Gloucester student died after four-hour drinking game

  • Published
Sam PotterImage source, Family handout
Image caption,
Sam Potter had 362mg of ethanol per 100ml of blood, with the coroner telling the inquest that anything over 350mg was potentially fatal

A student died after a four-hour university rugby club drinking game.

An inquest heard University of Gloucestershire student Sam Potter died from alcohol toxicity.

The 19-year-old was found dead at a house in the Linden area of Gloucester by teammates in the early hours of 9 May 2019.

His parents said they hoped the "problem areas" of university sport drinking would improve.

Toxicology tests found Mr Potter, from Hersham, Surrey was the equivalent of more than four-and-a-half times the legal drink-drive limit.

Mr Potter had 362mg of ethanol per 100ml of blood. The legal drink drive limit is 80mg per 100ml of blood.

Gloucestershire Coroner's Court heard around 15 first- and second-year students had been taking part in the end-of-season games on the afternoon of May 8.

Image caption,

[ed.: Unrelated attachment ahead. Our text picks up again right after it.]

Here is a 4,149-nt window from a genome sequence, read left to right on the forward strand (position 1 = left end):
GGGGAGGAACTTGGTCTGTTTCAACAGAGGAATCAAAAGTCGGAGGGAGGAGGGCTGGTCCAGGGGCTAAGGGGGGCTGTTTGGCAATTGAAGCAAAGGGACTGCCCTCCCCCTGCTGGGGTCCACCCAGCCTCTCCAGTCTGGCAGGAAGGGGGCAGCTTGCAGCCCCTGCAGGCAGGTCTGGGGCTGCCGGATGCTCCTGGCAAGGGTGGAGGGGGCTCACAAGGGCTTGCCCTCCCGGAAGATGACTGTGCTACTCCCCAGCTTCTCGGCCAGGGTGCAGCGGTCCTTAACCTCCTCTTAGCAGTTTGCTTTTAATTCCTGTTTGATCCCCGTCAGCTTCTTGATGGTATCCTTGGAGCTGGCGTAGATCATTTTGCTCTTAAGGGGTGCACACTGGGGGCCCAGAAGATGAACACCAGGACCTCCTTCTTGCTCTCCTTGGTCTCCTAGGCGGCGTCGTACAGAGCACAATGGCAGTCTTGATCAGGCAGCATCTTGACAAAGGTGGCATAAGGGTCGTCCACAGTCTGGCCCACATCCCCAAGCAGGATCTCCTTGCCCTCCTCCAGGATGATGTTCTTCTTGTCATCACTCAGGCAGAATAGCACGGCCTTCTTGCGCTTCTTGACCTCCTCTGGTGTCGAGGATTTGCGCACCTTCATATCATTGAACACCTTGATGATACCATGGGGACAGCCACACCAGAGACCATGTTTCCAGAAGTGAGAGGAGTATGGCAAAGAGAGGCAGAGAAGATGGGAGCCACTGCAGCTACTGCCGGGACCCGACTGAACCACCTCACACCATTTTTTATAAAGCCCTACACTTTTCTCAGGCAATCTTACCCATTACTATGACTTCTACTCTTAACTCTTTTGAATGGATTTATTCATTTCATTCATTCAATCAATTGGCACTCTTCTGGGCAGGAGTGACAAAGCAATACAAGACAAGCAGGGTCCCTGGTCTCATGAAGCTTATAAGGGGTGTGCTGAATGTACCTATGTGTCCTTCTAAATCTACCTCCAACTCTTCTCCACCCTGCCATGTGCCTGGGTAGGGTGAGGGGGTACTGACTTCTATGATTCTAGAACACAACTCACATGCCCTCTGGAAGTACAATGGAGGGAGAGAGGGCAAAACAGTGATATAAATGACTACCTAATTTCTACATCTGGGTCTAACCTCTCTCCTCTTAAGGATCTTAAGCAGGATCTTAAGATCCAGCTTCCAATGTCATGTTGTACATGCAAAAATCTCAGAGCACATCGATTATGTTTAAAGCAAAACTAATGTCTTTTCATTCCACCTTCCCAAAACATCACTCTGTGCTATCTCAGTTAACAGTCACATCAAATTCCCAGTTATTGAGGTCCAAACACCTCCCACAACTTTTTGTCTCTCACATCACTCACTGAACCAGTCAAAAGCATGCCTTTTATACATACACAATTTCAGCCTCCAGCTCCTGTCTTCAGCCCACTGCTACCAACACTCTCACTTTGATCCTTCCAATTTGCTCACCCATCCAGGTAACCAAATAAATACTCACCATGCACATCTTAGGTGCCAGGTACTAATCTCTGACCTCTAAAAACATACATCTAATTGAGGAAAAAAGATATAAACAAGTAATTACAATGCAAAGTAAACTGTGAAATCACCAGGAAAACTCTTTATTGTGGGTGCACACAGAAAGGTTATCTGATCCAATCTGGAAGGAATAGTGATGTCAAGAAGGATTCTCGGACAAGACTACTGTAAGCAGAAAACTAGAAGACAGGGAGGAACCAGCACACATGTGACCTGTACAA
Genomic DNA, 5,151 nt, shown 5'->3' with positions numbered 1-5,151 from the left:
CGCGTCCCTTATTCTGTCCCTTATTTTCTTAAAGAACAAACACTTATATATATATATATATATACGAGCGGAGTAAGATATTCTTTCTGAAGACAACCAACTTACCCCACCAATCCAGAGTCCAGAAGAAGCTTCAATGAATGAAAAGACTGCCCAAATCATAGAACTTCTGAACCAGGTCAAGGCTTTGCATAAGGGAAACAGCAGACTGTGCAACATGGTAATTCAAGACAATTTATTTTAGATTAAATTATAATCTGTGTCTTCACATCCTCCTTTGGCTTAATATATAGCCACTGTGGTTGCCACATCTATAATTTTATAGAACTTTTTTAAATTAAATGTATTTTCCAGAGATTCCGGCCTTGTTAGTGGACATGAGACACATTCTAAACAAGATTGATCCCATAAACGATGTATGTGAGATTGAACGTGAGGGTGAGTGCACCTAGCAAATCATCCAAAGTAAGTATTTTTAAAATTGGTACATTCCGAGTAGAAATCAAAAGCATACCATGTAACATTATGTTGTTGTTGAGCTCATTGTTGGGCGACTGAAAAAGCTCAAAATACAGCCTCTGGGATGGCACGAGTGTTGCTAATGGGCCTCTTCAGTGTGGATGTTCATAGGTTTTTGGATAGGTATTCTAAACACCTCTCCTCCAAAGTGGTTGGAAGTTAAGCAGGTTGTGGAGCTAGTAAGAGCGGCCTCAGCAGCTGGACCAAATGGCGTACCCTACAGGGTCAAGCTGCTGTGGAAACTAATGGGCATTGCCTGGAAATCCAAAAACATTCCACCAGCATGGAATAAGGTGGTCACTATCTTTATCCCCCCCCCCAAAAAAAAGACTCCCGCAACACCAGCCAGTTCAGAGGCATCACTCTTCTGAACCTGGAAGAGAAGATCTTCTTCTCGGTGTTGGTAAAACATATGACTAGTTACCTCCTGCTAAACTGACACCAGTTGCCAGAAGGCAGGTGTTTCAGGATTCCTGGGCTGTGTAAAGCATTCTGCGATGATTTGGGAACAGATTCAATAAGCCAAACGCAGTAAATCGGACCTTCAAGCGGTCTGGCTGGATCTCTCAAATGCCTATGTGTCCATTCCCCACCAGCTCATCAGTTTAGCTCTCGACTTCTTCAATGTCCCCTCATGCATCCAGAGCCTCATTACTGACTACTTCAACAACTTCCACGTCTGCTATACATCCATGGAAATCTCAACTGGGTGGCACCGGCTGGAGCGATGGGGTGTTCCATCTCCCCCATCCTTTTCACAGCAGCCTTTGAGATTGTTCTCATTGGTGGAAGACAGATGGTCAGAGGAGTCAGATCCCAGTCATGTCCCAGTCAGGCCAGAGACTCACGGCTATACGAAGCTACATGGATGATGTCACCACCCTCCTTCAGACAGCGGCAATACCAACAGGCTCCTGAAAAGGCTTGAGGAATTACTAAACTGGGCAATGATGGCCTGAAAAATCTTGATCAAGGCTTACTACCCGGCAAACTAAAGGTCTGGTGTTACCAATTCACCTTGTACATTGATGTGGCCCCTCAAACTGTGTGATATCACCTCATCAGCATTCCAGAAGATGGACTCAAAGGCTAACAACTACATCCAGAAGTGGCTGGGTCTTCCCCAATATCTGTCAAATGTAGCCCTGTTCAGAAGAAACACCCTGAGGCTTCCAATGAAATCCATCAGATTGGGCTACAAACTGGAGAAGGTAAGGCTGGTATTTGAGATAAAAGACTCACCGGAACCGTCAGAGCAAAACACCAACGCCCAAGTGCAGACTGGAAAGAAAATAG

Following Mr Potter's death, the university commissioned a report into the culture of its sports clubs and societies which made 22 recommendations

At 18:00 BST several students went home but Mr Potter - described as being "extremely intoxicated" - stayed at the house and fell asleep on the floor.

The alarm was raised at about 05:30 the following day when the the film production student could not be woken. Paramedics attended and confirmed death.

Det Sgt David McCoy told the hearing there was evidence that lager, Guinness and rum had been drunk, alongside various sauces.

"There was nothing based on the other students we spoke to that give us any cause for concern. It was a tragic accident," he said.

Recording a conclusion of alcohol-related death, Katy Skerrett, senior coroner for Gloucestershire, said: "Clearly, there is an element of peer pressure in any such event, but the evidence points to this being a voluntary attendance by Sam."

Speaking afterwards, Mr Potter's parents, Kevin and Lindsay, said: "His strength of character made it all the more shocking that this had happened to him.

"Education around this is key. But so is addressing the problem areas in the culture of sport that can exist at universities."

In a joint statement the university and the students' union said both were working to change the sport culture at the university "for the better".

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